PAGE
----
Thursday, June 06, 2013

Fan Cooled

I create worlds and characters to amuse myself first. If others like what I write then that's a measure of success but it's not what I depend on in order to be a writer.

I write, as I noted here, to get the voices out of my head. It's not as insane as it sounds but it's certainly the most apt metaphor. There's a lot of clamor in my imagination, a lot of things that compete for attention. Some of the stories raise their hands and give me a kind of Alcoholics Anonymous summary ("Hi, I'm about a guy who hits a patch of black ice and wakes up in a different world...") and some of them are like a conversation over coffee. You get what I'm saying.

So it goes for most writers, I suspect. Of course there are a few writers who write strictly for commercial purposes. A few who write fiction, too, as far as I can see. And that's not a criticism, merely an observation.

As a writer, I'm a fan of certain other writers. Lev Grossman, Robert Heinlein, Richard Kadrey, Stephen King, lots and lots of others. Never once in my life have I felt like the writer of any given story betrayed me with how they told a story. I have felt like there were bad endings or stupid choices that diminished a story, but I accept that they weren't my endings or my choices. I have tried to understand why the author thought that was the best way to go and set the book aside.

Thanks to Holly Messinger, I learned that there are quite a few people who are REALLY upset with how the Sookie Stackhouse series ended. That reminded me that there are fans (remember that comes from the word 'fanatic'?) who are deeply, deeply - perhaps irrationally - invested in someone else's creation. That's given rise to fan fiction of all sorts. (Fanfic has been around as long as there've been stories, it's nothing new. Felt like I had to say that. Moving on.)

I don't write fan fiction. I have too many original stories to tell. But I understand the need of some to pursue this. Fan Fiction writers are so invested in the characters and worlds they have to tell the story they way they see it in their heads. Some of them even see it as 'fixing' the original work. That's investment, but that's kind of crazy. Taking characters and putting them in situations that never happened in continuity or 'canon', changing them to suit personal tastes and mores, is viable I suppose. And it's certainly easier to take a world already created and work with that.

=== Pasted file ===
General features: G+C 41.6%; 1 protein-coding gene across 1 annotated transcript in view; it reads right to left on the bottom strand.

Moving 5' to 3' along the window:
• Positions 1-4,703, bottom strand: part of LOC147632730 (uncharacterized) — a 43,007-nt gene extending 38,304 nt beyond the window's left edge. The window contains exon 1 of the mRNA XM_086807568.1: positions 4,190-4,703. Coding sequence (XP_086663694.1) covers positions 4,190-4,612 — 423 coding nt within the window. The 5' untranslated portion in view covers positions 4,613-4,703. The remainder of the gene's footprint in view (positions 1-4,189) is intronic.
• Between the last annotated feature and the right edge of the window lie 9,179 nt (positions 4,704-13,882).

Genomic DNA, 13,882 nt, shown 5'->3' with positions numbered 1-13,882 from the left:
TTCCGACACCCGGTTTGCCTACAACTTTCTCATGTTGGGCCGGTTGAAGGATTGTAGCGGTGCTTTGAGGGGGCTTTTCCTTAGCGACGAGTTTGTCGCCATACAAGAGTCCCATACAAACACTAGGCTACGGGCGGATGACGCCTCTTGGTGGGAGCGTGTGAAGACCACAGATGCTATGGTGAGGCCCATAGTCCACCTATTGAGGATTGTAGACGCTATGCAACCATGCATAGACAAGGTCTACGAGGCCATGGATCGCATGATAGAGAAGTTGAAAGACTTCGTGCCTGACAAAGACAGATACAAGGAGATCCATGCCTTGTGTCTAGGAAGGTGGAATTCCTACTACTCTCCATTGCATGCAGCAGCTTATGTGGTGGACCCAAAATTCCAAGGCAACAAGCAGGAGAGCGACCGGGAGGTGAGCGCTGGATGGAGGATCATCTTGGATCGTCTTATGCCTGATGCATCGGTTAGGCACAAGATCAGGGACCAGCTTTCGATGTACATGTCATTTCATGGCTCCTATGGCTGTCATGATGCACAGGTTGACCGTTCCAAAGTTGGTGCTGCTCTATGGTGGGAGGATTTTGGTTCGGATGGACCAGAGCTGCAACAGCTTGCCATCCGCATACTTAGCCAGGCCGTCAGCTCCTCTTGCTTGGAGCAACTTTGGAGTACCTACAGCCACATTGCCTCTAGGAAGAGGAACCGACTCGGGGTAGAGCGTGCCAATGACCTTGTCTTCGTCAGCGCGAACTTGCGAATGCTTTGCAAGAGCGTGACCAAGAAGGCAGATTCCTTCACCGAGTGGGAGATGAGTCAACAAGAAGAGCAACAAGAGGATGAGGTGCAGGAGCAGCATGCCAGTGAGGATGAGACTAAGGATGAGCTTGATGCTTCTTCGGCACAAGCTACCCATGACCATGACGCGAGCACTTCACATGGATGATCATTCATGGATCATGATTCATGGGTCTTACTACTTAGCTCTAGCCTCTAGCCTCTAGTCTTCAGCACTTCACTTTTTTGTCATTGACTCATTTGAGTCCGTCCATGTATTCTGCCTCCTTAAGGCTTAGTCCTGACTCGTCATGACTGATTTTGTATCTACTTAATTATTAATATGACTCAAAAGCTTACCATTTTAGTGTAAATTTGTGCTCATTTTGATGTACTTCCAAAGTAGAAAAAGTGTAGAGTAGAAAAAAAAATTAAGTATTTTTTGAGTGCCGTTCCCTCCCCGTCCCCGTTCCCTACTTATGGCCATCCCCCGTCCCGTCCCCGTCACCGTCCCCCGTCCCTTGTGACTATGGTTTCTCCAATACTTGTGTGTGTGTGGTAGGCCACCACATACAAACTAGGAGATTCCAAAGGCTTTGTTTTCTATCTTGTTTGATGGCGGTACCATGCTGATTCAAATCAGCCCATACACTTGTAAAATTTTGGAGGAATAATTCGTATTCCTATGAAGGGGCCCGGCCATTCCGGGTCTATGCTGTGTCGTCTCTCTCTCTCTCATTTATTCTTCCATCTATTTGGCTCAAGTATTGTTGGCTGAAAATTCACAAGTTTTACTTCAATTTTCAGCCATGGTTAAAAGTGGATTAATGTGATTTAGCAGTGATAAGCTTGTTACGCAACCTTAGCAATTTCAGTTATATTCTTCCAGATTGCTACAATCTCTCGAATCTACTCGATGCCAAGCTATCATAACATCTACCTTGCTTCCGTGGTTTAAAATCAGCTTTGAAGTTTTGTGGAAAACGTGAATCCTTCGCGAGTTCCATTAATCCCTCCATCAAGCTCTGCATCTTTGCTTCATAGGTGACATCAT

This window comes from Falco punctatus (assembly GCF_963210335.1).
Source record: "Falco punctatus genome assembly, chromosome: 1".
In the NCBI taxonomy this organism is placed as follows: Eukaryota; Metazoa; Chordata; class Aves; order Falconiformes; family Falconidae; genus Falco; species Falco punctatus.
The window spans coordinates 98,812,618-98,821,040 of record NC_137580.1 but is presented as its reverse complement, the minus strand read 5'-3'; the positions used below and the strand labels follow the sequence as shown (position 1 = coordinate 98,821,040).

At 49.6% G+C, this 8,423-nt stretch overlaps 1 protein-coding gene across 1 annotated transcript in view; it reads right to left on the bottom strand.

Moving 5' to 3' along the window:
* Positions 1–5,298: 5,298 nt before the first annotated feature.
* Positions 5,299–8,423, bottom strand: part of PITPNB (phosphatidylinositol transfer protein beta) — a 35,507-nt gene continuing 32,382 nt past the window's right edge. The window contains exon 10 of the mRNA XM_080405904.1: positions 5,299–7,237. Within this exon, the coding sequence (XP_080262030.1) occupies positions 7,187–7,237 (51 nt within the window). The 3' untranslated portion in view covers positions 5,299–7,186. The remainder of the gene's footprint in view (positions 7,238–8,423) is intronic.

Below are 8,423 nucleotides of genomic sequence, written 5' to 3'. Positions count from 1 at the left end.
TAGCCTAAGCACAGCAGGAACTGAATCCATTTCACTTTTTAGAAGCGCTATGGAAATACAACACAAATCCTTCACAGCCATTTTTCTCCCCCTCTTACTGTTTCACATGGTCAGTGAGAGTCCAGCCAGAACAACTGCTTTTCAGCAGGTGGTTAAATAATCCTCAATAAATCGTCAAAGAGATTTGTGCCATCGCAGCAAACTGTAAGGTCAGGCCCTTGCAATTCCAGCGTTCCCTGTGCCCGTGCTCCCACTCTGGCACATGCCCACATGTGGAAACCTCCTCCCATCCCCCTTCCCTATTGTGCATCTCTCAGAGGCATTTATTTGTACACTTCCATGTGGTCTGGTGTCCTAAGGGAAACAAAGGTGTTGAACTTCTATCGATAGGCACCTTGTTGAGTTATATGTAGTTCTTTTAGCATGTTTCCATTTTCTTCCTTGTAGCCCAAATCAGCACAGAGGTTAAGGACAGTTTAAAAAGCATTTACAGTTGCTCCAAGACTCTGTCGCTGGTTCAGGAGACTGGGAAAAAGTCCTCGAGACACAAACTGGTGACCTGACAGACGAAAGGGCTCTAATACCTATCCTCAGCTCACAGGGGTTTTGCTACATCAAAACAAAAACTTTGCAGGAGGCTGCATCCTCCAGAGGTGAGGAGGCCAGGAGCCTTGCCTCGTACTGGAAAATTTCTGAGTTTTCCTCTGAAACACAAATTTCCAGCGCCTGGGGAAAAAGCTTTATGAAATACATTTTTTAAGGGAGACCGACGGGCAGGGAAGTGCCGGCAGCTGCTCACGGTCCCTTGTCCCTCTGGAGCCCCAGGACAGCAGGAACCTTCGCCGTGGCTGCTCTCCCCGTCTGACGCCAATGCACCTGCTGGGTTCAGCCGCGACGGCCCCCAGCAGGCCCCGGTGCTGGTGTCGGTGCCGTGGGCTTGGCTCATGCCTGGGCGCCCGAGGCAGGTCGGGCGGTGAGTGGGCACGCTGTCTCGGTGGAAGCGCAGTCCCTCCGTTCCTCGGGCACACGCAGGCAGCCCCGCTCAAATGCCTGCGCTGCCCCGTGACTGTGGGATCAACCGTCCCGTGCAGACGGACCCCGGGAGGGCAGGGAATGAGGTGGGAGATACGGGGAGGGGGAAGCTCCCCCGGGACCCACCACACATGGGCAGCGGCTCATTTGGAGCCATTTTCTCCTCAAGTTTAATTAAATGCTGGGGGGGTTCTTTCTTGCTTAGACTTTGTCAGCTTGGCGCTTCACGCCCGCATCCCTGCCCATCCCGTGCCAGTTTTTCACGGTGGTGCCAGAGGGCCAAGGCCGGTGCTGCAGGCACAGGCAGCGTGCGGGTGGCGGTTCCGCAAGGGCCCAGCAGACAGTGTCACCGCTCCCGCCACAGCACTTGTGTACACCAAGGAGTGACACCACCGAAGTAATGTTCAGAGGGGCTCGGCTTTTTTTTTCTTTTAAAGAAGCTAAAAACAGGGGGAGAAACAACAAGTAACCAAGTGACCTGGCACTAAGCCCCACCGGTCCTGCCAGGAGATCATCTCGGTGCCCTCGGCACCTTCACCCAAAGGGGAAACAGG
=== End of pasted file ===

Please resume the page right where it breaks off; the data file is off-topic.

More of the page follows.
That's why Hollywood has so many damned sequels.

All right. What I'm getting at here is that fan investment is very, very important. That's how a creator knows that a piece of writing is good. Right? If all I do is print off a piece and stick it in a drawer then I've got all the control but no one else even knows it exists.

The act of my sending a piece of work out into the world opens it up to interpretation and that's part of what makes being a writer exciting. I love learning what other people got out of what I wrote. The coolest part is knowing that the story connected with a reader on a level I hadn't really considered. You've probably had conversations about books or movies and had that same kind of thing happen. Interpretation is deeply personal, based on our experiences and knowledge.

Debate is good. And the internet has encouraged a great deal of debate about even the most trivial of things. Did you read the comments on the Charlaine Harris book? Wow. That's some serious investment. There is always a great deal of criticism of anyone who's popular. Now there's some critique of Stephen King publishing a book only in paper form.

Good lord, really?

Sigh. This is getting way out of hand. Writers, creators of any sort, have the right to create what they want in the way they want. If readers, viewers, invest enough it shouldn't matter what they create. If they don't like something, they don't have to buy it. However, it's not up to the creator to meet or even consider fans' expectations. Not at all.

So, really, let creators do what they do best: tell stories and create worlds and characters that engage us, the readers. Stop making it personal when the writer does something you don't agree with. You know who did that?

Annie Wilkes.